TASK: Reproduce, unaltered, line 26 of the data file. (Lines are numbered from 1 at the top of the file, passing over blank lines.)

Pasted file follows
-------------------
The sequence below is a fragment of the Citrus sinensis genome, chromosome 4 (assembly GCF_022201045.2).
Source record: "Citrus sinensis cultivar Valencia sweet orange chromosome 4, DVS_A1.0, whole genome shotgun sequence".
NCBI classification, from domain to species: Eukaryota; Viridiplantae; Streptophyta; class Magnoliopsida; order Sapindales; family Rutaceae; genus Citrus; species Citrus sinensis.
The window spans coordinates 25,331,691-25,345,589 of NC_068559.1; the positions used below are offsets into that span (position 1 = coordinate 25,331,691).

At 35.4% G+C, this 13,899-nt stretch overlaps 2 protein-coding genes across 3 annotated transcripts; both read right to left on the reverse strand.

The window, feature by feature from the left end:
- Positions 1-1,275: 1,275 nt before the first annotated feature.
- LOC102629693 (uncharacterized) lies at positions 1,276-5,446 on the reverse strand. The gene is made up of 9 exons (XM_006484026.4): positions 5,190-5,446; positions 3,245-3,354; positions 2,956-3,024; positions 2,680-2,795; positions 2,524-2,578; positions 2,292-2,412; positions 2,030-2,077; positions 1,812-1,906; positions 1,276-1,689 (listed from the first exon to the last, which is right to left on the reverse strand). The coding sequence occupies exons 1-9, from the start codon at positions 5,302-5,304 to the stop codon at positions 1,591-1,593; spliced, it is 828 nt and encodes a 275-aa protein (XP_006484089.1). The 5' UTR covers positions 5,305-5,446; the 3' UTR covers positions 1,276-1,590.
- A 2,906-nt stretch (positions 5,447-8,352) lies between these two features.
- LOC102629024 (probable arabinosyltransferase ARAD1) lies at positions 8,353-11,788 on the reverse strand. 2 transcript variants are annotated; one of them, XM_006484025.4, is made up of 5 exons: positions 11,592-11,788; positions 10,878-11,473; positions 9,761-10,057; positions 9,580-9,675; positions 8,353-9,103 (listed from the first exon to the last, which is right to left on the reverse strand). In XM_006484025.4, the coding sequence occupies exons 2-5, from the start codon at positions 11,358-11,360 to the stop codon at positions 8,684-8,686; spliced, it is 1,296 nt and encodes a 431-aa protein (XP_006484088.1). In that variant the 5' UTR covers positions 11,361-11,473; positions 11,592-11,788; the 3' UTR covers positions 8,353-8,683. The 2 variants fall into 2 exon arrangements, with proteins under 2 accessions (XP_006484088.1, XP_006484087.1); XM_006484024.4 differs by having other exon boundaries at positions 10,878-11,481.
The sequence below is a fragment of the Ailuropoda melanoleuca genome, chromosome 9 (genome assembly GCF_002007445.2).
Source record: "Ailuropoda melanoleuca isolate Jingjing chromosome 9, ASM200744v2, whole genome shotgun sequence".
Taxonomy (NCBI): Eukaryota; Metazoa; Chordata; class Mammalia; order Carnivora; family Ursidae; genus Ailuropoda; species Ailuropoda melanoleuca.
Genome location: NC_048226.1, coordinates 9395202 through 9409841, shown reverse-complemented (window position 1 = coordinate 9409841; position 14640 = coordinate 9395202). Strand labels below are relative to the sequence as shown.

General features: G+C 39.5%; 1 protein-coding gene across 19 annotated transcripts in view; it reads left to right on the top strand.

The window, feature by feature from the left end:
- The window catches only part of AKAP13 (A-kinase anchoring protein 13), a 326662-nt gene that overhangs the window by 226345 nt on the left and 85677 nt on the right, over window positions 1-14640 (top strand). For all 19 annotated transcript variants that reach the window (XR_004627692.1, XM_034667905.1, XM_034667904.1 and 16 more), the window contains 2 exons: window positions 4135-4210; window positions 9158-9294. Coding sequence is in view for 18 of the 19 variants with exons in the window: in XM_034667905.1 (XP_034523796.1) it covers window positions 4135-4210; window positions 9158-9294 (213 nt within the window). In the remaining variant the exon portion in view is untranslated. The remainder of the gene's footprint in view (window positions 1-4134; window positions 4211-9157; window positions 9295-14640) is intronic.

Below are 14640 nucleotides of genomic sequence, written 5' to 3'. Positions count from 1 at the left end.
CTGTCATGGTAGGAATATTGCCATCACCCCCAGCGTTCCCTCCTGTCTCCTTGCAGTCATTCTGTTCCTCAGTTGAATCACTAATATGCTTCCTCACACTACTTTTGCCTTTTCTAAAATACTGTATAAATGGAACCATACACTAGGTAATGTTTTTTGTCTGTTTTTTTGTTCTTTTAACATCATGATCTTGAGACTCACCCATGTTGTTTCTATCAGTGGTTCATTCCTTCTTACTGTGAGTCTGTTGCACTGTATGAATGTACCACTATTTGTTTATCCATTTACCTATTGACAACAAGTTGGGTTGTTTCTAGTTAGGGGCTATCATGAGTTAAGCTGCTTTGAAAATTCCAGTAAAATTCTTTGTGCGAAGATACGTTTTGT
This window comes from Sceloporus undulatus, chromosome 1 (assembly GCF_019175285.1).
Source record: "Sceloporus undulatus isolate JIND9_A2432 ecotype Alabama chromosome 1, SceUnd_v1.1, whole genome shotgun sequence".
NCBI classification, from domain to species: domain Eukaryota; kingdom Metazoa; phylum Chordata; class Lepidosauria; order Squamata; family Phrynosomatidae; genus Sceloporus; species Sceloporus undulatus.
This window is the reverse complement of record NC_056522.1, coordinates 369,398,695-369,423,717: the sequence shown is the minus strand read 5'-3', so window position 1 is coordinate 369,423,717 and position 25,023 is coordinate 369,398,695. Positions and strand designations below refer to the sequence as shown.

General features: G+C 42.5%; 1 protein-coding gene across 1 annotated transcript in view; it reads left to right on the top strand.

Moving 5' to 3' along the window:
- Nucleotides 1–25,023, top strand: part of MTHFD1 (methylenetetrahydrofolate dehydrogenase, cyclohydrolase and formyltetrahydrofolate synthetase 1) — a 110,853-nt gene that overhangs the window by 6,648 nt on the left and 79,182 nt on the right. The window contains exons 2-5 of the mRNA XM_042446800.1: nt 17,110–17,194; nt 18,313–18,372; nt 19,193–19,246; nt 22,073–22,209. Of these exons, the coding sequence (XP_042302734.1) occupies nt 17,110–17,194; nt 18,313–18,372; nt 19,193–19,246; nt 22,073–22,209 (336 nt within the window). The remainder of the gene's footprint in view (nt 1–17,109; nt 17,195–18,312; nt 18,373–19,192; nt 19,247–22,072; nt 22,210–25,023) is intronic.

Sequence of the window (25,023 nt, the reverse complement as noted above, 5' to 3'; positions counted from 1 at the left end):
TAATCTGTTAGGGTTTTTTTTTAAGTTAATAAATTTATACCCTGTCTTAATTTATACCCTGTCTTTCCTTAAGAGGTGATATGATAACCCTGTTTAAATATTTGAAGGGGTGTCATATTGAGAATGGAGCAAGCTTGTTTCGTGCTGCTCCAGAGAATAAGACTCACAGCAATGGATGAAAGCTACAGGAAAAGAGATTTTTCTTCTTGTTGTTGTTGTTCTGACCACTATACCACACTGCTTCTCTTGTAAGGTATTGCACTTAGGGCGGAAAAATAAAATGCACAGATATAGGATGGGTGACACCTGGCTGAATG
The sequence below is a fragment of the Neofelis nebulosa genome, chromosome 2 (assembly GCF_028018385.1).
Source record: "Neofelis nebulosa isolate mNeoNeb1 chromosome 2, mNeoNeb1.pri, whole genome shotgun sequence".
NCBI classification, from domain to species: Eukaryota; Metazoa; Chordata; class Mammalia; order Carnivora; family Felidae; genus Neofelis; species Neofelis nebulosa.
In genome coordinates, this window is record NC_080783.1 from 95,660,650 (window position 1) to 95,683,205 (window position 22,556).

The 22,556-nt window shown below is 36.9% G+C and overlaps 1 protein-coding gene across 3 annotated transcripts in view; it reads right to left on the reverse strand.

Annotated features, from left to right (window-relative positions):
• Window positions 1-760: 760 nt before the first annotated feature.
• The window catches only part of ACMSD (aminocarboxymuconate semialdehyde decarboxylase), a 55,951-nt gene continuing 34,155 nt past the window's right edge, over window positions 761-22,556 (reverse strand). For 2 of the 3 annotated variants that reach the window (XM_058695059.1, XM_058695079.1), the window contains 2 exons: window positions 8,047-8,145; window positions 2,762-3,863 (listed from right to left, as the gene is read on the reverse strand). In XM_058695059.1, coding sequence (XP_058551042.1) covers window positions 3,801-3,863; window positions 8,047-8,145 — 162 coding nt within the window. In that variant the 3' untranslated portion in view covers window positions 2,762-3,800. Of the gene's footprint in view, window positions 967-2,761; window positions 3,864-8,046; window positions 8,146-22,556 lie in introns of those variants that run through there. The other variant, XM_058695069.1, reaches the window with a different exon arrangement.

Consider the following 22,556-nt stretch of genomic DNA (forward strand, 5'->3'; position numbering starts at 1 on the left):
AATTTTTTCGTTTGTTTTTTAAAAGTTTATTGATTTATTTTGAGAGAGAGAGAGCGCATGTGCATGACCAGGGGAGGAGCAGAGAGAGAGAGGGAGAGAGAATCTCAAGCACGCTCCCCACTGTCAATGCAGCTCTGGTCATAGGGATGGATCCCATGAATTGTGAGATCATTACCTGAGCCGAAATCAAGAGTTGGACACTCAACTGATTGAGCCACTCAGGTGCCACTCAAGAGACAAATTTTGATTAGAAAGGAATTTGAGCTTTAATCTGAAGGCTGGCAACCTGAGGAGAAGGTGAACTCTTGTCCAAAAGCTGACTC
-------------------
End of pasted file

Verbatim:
- Nucleotides 1–25,023, top strand: part of MTHFD1 (methylenetetrahydrofolate dehydrogenase, cyclohydrolase and formyltetrahydrofolate synthetase 1) — a 110,853-nt gene that overhangs the window by 6,648 nt on the left and 79,182 nt on the right. The window contains exons 2-5 of the mRNA XM_042446800.1: nt 17,110–17,194; nt 18,313–18,372; nt 19,193–19,246; nt 22,073–22,209. Of these exons, the coding sequence (XP_042302734.1) occupies nt 17,110–17,194; nt 18,313–18,372; nt 19,193–19,246; nt 22,073–22,209 (336 nt within the window). The remainder of the gene's footprint in view (nt 1–17,109; nt 17,195–18,312; nt 18,373–19,192; nt 19,247–22,072; nt 22,210–25,023) is intronic.